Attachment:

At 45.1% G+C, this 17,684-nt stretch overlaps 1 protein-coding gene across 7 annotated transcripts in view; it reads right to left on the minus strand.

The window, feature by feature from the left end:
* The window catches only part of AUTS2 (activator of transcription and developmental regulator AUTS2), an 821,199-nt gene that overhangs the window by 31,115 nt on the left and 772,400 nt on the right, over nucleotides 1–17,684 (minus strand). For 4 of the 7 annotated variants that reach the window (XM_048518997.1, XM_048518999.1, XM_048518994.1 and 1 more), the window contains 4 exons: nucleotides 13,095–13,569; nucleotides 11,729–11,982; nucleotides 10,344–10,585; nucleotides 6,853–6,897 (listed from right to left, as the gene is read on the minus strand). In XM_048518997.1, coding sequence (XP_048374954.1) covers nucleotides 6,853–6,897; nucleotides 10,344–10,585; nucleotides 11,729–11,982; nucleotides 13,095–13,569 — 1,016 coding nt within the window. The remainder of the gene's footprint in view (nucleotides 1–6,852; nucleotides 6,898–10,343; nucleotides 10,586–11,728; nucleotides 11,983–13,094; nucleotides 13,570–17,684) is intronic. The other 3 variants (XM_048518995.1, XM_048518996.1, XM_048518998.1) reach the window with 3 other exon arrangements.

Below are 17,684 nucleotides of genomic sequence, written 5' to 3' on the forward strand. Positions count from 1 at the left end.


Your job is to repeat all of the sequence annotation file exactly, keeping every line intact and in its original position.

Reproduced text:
At 45.1% G+C, this 17,684-nt stretch overlaps 1 protein-coding gene across 7 annotated transcripts in view; it reads right to left on the minus strand.

The window, feature by feature from the left end:
* The window catches only part of AUTS2 (activator of transcription and developmental regulator AUTS2), an 821,199-nt gene that overhangs the window by 31,115 nt on the left and 772,400 nt on the right, over nucleotides 1–17,684 (minus strand). For 4 of the 7 annotated variants that reach the window (XM_048518997.1, XM_048518999.1, XM_048518994.1 and 1 more), the window contains 4 exons: nucleotides 13,095–13,569; nucleotides 11,729–11,982; nucleotides 10,344–10,585; nucleotides 6,853–6,897 (listed from right to left, as the gene is read on the minus strand). In XM_048518997.1, coding sequence (XP_048374954.1) covers nucleotides 6,853–6,897; nucleotides 10,344–10,585; nucleotides 11,729–11,982; nucleotides 13,095–13,569 — 1,016 coding nt within the window. The remainder of the gene's footprint in view (nucleotides 1–6,852; nucleotides 6,898–10,343; nucleotides 10,586–11,728; nucleotides 11,983–13,094; nucleotides 13,570–17,684) is intronic. The other 3 variants (XM_048518995.1, XM_048518996.1, XM_048518998.1) reach the window with 3 other exon arrangements.

Below are 17,684 nucleotides of genomic sequence, written 5' to 3' on the forward strand. Positions count from 1 at the left end.